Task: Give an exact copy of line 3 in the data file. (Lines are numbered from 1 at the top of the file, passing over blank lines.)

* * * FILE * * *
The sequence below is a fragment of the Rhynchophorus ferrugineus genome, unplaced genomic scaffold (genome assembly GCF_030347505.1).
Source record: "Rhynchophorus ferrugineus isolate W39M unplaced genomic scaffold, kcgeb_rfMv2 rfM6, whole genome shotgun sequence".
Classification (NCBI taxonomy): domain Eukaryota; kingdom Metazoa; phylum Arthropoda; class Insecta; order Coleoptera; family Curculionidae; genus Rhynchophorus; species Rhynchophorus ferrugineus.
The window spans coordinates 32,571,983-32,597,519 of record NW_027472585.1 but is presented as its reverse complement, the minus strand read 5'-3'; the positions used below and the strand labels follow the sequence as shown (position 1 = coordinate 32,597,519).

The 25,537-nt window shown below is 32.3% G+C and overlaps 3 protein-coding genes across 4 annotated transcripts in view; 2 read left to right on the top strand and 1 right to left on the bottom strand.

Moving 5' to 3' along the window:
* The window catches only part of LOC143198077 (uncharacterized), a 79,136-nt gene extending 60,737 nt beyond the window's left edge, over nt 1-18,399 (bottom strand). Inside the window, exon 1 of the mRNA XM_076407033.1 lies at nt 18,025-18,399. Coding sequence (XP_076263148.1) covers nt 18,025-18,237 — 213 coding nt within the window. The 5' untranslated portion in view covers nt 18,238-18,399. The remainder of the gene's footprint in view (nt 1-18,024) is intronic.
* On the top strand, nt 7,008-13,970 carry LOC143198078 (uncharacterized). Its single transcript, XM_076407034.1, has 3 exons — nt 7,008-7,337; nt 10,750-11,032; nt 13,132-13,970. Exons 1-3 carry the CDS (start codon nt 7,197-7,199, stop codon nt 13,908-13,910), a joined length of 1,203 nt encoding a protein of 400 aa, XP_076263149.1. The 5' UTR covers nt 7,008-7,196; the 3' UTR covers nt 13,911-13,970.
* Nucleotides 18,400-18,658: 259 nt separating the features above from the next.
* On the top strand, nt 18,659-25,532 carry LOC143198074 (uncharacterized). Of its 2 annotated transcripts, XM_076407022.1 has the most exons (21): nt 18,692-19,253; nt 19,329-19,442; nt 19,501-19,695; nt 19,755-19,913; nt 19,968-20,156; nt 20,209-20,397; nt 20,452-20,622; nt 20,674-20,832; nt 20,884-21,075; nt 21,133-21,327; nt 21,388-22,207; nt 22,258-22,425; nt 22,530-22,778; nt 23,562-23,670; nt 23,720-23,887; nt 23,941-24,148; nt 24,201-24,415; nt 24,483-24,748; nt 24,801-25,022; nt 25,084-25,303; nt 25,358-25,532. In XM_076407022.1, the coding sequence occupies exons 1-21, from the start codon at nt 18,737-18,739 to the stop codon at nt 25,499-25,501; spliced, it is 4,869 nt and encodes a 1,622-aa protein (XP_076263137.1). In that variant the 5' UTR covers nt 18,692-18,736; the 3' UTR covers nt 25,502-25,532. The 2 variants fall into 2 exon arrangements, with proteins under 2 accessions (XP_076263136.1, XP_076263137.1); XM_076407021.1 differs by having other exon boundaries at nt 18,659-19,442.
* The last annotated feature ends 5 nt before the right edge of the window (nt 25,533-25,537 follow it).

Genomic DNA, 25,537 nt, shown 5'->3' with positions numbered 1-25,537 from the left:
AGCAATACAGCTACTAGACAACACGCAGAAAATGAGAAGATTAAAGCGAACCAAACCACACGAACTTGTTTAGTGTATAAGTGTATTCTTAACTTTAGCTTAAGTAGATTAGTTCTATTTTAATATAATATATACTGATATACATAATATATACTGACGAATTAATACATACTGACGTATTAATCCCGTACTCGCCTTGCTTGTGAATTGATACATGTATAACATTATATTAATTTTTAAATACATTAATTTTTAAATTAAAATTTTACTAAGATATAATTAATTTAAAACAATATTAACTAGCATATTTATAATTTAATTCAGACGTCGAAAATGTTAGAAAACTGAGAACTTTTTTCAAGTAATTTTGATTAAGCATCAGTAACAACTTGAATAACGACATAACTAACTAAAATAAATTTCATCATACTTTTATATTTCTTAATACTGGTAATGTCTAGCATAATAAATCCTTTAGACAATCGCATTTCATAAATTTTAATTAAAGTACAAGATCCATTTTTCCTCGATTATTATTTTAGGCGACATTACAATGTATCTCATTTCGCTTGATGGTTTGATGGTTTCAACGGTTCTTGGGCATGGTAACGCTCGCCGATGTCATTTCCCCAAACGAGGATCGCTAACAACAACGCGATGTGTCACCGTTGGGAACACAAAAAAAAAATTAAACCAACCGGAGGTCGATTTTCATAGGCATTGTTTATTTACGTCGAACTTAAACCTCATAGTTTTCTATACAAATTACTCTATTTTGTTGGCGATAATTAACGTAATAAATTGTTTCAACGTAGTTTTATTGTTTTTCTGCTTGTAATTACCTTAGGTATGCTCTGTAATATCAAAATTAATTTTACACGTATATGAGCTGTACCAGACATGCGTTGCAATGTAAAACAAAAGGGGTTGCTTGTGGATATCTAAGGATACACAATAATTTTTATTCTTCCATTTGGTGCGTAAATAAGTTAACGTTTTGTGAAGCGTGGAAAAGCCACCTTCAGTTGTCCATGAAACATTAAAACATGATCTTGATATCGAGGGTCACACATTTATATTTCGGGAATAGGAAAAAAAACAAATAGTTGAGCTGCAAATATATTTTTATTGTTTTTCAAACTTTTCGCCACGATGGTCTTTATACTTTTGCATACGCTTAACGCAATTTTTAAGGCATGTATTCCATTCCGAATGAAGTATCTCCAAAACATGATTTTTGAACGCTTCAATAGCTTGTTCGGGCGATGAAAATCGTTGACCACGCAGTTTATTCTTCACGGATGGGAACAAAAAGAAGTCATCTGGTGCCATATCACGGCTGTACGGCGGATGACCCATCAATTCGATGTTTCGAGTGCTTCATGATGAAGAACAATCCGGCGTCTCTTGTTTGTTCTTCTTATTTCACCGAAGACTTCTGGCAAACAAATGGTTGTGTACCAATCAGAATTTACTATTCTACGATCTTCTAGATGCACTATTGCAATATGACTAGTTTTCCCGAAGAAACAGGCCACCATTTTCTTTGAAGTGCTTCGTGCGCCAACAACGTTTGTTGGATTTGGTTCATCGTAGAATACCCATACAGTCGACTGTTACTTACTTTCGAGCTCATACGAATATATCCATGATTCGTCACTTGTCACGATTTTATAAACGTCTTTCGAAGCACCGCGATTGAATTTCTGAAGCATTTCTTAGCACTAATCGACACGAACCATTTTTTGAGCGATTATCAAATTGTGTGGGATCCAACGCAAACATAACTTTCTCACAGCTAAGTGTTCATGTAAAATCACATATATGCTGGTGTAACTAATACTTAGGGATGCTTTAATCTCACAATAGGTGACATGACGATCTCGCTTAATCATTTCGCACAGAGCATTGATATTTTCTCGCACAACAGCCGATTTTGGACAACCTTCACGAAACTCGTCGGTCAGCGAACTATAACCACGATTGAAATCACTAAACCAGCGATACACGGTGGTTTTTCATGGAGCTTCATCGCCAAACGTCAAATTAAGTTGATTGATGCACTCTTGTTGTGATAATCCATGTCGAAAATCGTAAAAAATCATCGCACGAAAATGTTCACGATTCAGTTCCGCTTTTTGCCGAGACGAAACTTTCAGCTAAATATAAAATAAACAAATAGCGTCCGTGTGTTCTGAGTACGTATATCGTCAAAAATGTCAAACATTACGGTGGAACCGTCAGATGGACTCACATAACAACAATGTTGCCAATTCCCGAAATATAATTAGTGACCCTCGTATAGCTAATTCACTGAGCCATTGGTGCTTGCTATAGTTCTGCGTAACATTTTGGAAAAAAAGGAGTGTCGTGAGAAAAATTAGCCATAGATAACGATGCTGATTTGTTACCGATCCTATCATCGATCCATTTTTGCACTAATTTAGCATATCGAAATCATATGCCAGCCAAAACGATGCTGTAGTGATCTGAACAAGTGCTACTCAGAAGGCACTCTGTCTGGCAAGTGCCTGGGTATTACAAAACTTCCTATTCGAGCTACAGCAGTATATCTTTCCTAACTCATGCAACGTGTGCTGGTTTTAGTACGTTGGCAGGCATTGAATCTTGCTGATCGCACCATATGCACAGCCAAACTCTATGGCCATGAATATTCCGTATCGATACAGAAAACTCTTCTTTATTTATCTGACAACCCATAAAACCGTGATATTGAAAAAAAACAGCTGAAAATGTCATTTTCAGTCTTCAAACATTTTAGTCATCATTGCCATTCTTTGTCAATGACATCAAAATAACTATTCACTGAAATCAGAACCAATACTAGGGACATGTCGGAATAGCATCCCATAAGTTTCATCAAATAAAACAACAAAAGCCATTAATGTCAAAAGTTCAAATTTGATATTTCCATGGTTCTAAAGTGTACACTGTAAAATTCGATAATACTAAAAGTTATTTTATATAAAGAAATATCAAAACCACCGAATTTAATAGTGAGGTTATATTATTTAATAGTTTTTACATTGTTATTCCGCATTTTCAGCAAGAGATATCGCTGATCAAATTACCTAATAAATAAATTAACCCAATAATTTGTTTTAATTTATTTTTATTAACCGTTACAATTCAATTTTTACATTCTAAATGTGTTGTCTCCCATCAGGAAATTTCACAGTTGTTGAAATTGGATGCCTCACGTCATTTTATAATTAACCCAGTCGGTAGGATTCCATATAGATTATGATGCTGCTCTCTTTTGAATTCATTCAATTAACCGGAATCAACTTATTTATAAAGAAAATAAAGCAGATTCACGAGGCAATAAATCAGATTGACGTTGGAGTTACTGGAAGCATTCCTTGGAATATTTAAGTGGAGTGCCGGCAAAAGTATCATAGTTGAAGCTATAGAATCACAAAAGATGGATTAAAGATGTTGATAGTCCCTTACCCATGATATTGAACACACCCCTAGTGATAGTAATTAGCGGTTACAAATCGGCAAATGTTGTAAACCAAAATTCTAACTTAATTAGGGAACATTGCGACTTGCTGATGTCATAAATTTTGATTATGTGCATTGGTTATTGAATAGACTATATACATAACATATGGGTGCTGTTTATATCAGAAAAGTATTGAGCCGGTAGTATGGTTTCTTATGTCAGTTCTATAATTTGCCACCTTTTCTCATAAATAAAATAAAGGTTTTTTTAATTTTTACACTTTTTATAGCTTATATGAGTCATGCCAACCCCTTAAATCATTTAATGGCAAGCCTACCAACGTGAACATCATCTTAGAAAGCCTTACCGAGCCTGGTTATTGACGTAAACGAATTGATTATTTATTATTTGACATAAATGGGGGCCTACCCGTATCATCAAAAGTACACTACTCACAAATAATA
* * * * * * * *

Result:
Classification (NCBI taxonomy): domain Eukaryota; kingdom Metazoa; phylum Arthropoda; class Insecta; order Coleoptera; family Curculionidae; genus Rhynchophorus; species Rhynchophorus ferrugineus.